DOMAssistant goes MIT License

I’ve had some people worrying about the GPL license I’ve used for DOMAssistant, and it being too strict so they can’t use it in their commercial project.

Therefore, DOMAssistant has now changed to a MIT License, which basically means you can pretty much do anything with it! :-)

Enjoy!

Posted in Developing,DOMAssistant,JavaScript,Technology |

11 Comments

  • It's been a while since I read the GPL, but I can't seem to remember there being any restrictions about using GPL:ed code in commercial projects. You just need to provide the source code, which, in the case of Javascript, you do per default. :)

  • Robert Nyman says:

    Fredrik,

    As I've understood, there might be issues where some of your other code will need to be open source as well, which isn't always desirable in commercial projects.

    Besides, most other major JavaScript libraries use an MIT License, so it felt like a good idea to be on par with them.

  • Martin Odhelius says:

    If using GPL on libraries and similar code, LGPL is almost always to prefer. With that license no other code has to be open source, the only code that has to be open under such license is the library itself, which will result in that modifications of your code also have to be open. With a MIT license people can use it and modify it as they want to without keeping it open source. Whats the most preferable is of course up to the author ;)

  • Robert Nyman says:

    Martin,

    Hmm, I see. To me it's a delicate balance between offering what the other library makers do, while at the same time trying to make sure that DOMAssistant is respected.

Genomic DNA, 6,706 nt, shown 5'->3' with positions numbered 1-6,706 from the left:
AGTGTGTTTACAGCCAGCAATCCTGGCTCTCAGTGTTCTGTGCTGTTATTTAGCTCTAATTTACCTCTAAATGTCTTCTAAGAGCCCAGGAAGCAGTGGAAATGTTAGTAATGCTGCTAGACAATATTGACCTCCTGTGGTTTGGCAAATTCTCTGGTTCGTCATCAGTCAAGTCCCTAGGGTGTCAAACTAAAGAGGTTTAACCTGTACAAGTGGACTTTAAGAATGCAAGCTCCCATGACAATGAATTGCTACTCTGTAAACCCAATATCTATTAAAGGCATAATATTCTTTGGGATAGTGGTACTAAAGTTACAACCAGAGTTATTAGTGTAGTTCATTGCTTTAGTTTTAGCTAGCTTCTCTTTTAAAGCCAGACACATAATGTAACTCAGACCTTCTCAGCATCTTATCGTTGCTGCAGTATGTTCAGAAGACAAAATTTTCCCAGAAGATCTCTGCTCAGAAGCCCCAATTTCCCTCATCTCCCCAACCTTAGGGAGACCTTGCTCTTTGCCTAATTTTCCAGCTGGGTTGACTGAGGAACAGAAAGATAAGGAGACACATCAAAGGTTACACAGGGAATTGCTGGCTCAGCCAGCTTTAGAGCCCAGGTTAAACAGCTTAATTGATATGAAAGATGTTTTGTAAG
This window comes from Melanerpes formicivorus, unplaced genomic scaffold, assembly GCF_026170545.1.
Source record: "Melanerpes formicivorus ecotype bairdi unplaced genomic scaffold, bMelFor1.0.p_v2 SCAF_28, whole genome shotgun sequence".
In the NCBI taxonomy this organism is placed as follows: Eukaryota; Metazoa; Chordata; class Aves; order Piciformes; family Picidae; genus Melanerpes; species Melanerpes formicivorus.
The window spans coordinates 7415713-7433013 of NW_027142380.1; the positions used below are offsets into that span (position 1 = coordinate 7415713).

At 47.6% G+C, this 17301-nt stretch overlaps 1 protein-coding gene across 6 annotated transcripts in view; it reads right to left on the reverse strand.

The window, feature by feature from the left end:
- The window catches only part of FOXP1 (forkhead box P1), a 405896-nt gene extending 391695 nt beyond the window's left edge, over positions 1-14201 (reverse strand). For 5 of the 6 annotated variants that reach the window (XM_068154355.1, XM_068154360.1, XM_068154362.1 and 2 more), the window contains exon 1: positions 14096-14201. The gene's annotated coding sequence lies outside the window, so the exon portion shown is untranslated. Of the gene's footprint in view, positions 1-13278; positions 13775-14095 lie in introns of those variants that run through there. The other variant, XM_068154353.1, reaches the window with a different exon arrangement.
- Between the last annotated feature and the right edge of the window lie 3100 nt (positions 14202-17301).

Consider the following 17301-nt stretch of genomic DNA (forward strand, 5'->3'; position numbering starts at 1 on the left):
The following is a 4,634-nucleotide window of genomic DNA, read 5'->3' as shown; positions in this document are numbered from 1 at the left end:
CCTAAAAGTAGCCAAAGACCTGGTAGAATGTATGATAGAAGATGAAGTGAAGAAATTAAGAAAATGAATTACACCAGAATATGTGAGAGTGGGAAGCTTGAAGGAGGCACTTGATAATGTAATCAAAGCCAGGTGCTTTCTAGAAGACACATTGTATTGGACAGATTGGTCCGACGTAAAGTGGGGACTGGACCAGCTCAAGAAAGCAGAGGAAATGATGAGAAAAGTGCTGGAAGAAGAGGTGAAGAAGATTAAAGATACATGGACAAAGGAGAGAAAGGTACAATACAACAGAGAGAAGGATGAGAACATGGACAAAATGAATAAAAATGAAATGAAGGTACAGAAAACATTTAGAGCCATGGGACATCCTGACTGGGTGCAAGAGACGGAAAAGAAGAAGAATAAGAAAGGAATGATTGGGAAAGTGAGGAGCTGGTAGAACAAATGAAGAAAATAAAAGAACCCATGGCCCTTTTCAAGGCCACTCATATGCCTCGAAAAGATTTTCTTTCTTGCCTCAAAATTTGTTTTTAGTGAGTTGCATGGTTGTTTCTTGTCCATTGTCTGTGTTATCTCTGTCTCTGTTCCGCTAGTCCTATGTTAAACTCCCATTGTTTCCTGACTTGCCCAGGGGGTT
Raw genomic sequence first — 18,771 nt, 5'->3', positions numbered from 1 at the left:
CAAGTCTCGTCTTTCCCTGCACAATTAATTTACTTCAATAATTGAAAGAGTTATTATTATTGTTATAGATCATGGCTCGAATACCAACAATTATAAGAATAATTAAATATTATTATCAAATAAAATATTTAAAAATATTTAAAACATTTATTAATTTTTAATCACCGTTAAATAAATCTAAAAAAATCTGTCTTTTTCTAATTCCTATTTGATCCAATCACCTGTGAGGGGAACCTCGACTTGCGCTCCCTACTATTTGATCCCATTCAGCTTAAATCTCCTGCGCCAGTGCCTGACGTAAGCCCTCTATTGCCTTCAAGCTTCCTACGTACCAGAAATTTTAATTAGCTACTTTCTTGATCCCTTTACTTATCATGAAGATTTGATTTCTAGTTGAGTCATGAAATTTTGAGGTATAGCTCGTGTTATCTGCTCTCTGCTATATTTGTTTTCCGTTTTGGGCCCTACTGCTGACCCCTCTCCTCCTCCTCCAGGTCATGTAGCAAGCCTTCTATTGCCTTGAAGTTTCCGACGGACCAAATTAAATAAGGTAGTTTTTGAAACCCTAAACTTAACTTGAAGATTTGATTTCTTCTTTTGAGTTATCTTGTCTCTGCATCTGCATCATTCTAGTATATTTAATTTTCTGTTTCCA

Maybe LGPL is better if it means that it can be used anywhere, and if you tweak DOMAssistant itself, only that certain part has to be open. Preferably, given that I offer it openly, naturally I don't want it to be closed in with anothe environment.

    Do you see any scenario where a LGPL would hold any web developers/product back?

    As a side note: the license reference in the DOMAssistant code refers to the DOMAssistant Google Code site, so I can change it without re-releasing the source code. Therefore, I want to try what suits everyone best without comprimising the integrity of DOMAssistant.

  • Pelle says:

    LGPL forces changes to DOMAssistant to be released opensource while MIT leaves it up to the modifier to decide whether the changes should be released back to the community or not. If I had understood the licenses correctly that is…

    A modified version of DOMAssistant that isn't released as open source can still indirectly be of contribution to the project because it can lead to contributions in the future from either the modifier himself or from someone else who has been inspired by the success of the closed modifidied library.

    I think that DOMAssistant can benefit from having people contributing to the project according to their own possibilities rather than by a license. In other words – I would prefer MIT, but I don't see anything wrong with LGPL…

  • Erik says:

    Excellent!!

  • Robert Nyman says:

    Pelle,

    Thanks, good point. I wouldn't want it to be forced for them to re-release their changes, although my (maybe somewhat naive) hope is that they will be interested in giving something back.

    I think it will be a MIT License for now, and then we'll see.

    Erik,

    Good! :-)

  • Andy says:

    Robert, I see you’ve been releasing fixes with a couple of days interval and I would suggest that the library should undergo a short beta period before “officially” releasing the code to prevent these sort of things. As for the license, I think you should thoroughly go through the candidates rather than going for what the mainstream does. Perhaps even setting up a poll to see what the community wants.